The Carter administration and American Jewish leaders have begun a series of wary consultations in the wake of Egyptian President Anwar Sadat's headline-grabbing U.S. visit.
The Jewish leaders dismiss the Sadat visit as an attempt to circumvent negotiations with Israel by bringing pressure on Israeli Premier Menachem Begin's government, and say there is no major crack in their united support for Begin.
"We reject president Sadat's statement that he has given Israel everything and received nothing," said Rabbi Alexander M. Schindler, chairman of the Conference of Presidents of Major American Jewish Organizations.
Jewish leaders dined with President Carter at the White House Wednesday night. At a White House luncheon yesterday, 30 national officers of the United Jewish Appeal were briefed by Vice President Mondale, national security affairs adviser Zbigniew Brzezinski and other administration officals.
Carter set contacts with the Jewish community in motion last October, after Jewish leaders exploded in anger over the joint U.S.-Soviet statement urging Israel to grant a negotiating role at the Middle East peace talks to Palestinian representatives and calling on Israel to recognize "the legitimate right of Palestinian people."
Sources on both sides of the dialogue said that although relations are far better than they were in October, underlying tensions persist.
"Whether this is all leading up to something. I don't know," Rep. Sidney yates (D-Ill.), staunch supporter of Israel, said yesterday. It was an example of outsiders' uncertainty about the direction of the Carter administration. Yates was one of four Jewish members of Congress briefed by Carter on his talks with Sadat.
A major worry for Israel and the American Jewish community is the proposed sale of jet military planes to Egypt and Saudi Arabia. Mail opposing the sales is beginning to arrive in congressional offices in a flow large enough to indicate an organized campaign.
"Military aid for Egypt is troubling now before the process of negotiations is completed," Schindler said.
Asked whether he thought the administration was tilting too much toward Egypt, Schindler praised President Carter and added, "Some say there are elements in the State Department or the White House that seem to be orchestrating anti-Israeli feelings."
Schindler acknowledged that perhaps such an impression was normal while a foreign head of government was in Washington. "When Begin is here, the Arabs are protesting that the United States is too pro-Israel," he said.
Although leaders of the Jewish community were, if anything, hardened in their support for Begin by Sadat's visit, at least one strong supporter of Israel, Sen. Abraham Ribicoff (D-Conn.), was known to think that Begin's position was too intransigent. Ribicoff was another of the members of Congress briefed by Carter.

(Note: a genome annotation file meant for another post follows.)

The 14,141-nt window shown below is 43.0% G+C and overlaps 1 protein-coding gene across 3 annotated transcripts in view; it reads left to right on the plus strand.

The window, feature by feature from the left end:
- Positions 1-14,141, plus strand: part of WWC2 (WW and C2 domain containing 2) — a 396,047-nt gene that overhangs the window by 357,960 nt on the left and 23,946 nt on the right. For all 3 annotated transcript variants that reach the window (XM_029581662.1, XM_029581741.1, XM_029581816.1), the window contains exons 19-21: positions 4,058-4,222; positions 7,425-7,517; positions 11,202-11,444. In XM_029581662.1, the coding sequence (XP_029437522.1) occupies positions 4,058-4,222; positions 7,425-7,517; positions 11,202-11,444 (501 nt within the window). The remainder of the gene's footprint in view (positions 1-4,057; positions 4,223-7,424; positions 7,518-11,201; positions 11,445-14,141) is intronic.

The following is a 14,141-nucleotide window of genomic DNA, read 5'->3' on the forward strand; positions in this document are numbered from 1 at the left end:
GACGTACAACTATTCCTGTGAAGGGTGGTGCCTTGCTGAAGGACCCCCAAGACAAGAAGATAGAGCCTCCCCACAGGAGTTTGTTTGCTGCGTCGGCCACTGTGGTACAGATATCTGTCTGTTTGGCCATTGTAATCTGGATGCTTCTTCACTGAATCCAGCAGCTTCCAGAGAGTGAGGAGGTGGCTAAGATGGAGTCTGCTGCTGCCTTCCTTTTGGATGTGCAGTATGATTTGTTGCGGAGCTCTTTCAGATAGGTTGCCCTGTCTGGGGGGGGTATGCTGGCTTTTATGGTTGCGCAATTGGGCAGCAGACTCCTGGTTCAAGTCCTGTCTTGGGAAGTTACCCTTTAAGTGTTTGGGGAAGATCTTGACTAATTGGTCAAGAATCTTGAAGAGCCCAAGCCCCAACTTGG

In interviews yesterday, however, 10 Jewish community leaders all agreed with Alexander Chernin of the National Jewish Community Relations Advisory Committee, who said: "We're concerned over Sadat's intransigence. Sadat is saying 'Nothing is negotiable' and Begin is saying 'everything is negotiable.'"
Only on the question of Israeli settlements in captured territory did the Jewish leaders distance themselves at all from Israeli government policy. And most agreed with Schindler that settlements can be dealt with in Israeli-Egyptian negotiations face to face.
These "official" leaders of Jewish organizations declined to meet with Sadat during his visit. Rabbi Israel Miller, past president of the Conference of Presidents of Major American Jewish Organizations, said: "One of the reasons for not meeting Sadat was because we have heard his story and we are not the people to do any negotiating."
Miller said that the Jewish groups that met Sadat last Monday "were representing themselves. They aren't representative of the Jewish community."
Philip Klutznick, president of the World Jewish Congress and a spokesman for the group that saw Sadat, said of the Egyptian president's visit, "Whether we like what happened or didn't, it may reopen the possibility of negotiations."
A number of Jewish leaders strongly resented Sadat's open letter printed in the Miami Herald Jan. 29. Arnold Foster, general counsel of the Anti-Defamation League, said, "I don't think Sadat succeeded in dividing the American Jewish community." The letter sought to persuade American Jews to pressure Israel into concessions.
Schindler, however, said he doesn't believe that Sadat had divisiveness in mind.
The Jewish leaders all remarked with admiration and some exasperation on Sadat's talent for projecting himself through the American media.
"The American people are coming to feel that Sadat must not turn to the United States at every bump in the road," Foster said.